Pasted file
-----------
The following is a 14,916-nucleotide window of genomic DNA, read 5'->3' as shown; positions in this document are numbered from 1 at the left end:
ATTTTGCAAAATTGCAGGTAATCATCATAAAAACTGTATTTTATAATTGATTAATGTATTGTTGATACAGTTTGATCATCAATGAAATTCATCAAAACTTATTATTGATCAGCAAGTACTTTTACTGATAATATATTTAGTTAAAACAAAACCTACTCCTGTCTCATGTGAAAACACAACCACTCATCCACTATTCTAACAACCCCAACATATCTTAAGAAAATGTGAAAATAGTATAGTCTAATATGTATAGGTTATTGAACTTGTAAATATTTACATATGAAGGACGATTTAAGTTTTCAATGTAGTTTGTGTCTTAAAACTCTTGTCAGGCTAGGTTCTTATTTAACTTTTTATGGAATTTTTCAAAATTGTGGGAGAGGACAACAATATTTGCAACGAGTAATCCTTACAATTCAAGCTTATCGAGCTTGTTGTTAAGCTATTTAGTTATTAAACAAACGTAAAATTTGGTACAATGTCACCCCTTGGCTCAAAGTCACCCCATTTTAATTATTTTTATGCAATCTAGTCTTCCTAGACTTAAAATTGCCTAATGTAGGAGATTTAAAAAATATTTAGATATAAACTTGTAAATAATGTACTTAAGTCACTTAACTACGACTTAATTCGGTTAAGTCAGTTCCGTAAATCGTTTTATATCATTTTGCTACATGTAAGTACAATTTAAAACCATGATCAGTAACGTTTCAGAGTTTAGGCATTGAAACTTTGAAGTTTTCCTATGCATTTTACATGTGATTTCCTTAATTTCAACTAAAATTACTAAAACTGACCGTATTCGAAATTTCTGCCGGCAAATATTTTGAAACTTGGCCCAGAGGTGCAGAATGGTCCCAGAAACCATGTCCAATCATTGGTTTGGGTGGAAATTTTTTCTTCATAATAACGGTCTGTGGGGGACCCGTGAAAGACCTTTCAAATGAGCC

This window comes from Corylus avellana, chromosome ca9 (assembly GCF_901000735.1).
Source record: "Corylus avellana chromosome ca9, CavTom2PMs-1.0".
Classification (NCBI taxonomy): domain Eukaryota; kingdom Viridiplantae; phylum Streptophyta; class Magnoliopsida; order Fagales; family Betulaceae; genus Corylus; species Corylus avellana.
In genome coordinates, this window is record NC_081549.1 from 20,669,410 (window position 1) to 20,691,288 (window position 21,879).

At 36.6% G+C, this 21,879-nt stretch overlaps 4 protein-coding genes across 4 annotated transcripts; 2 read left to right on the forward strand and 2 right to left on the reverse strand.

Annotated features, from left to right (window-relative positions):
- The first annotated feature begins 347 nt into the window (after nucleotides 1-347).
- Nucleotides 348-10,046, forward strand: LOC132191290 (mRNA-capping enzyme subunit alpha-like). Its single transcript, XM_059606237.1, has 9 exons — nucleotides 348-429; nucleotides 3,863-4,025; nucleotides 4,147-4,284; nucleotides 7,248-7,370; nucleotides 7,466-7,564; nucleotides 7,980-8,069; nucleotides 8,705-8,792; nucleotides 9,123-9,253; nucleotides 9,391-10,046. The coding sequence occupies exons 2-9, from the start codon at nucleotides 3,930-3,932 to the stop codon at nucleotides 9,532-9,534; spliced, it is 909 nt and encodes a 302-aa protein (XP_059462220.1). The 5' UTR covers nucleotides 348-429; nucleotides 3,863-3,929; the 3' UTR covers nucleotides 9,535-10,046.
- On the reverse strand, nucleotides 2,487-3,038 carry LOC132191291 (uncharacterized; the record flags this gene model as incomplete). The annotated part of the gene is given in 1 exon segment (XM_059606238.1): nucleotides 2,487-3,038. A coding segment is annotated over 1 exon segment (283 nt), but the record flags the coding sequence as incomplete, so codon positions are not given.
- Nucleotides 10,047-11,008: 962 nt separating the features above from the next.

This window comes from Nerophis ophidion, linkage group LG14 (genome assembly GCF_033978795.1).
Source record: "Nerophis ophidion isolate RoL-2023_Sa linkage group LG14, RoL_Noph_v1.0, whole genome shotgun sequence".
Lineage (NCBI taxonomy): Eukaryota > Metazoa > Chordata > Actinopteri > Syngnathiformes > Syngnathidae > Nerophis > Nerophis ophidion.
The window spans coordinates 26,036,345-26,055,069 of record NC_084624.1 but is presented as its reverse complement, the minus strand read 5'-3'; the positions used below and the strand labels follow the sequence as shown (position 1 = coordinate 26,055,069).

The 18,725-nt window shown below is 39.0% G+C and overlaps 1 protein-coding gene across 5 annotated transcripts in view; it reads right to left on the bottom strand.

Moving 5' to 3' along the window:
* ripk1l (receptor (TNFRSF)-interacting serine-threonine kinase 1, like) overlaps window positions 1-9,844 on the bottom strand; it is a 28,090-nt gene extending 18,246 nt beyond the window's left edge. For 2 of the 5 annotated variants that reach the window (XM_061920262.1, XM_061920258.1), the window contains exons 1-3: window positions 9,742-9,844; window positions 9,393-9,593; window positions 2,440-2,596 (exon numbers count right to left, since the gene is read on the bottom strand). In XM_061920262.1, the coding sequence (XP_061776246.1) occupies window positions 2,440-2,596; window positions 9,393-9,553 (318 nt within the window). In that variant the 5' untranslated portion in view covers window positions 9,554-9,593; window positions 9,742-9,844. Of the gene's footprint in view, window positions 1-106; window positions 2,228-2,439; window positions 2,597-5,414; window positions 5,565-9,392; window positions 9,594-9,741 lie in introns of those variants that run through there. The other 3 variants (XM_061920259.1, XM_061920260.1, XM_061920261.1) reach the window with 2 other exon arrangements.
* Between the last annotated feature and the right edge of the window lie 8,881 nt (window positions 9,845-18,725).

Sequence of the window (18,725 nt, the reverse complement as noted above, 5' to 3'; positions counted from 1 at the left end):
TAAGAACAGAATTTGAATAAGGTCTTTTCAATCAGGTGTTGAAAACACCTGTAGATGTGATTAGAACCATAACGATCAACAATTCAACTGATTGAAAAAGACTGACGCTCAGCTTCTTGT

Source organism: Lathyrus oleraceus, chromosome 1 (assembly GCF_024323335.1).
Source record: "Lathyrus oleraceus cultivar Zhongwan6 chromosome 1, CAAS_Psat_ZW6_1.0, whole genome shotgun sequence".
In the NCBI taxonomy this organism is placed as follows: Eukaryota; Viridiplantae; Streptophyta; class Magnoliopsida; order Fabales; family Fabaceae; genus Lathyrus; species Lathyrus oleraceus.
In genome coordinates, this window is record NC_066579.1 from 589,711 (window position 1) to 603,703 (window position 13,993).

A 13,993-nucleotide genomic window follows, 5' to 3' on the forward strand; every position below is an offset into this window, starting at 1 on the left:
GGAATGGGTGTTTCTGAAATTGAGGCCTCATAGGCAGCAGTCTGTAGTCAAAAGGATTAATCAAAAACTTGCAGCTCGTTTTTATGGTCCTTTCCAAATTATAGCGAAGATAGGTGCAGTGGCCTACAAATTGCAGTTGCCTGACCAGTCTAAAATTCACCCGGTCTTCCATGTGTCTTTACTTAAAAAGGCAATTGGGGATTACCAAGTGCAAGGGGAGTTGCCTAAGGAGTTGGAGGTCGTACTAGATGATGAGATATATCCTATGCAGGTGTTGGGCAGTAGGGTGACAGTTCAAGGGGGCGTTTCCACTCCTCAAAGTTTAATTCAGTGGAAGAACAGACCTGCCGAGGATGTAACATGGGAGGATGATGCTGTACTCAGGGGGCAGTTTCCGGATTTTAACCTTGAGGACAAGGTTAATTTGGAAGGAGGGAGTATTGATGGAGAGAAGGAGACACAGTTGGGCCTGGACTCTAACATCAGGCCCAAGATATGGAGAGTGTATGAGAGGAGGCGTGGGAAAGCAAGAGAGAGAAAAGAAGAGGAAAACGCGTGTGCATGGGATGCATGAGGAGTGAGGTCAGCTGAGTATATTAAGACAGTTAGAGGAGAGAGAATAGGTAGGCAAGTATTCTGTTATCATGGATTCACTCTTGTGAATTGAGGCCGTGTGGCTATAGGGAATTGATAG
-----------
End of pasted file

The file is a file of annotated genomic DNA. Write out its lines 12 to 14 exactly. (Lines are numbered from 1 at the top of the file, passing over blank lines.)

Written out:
- Nucleotides 10,047-11,008: 962 nt separating the features above from the next.

This window comes from Nerophis ophidion, linkage group LG14 (genome assembly GCF_033978795.1).
Source record: "Nerophis ophidion isolate RoL-2023_Sa linkage group LG14, RoL_Noph_v1.0, whole genome shotgun sequence".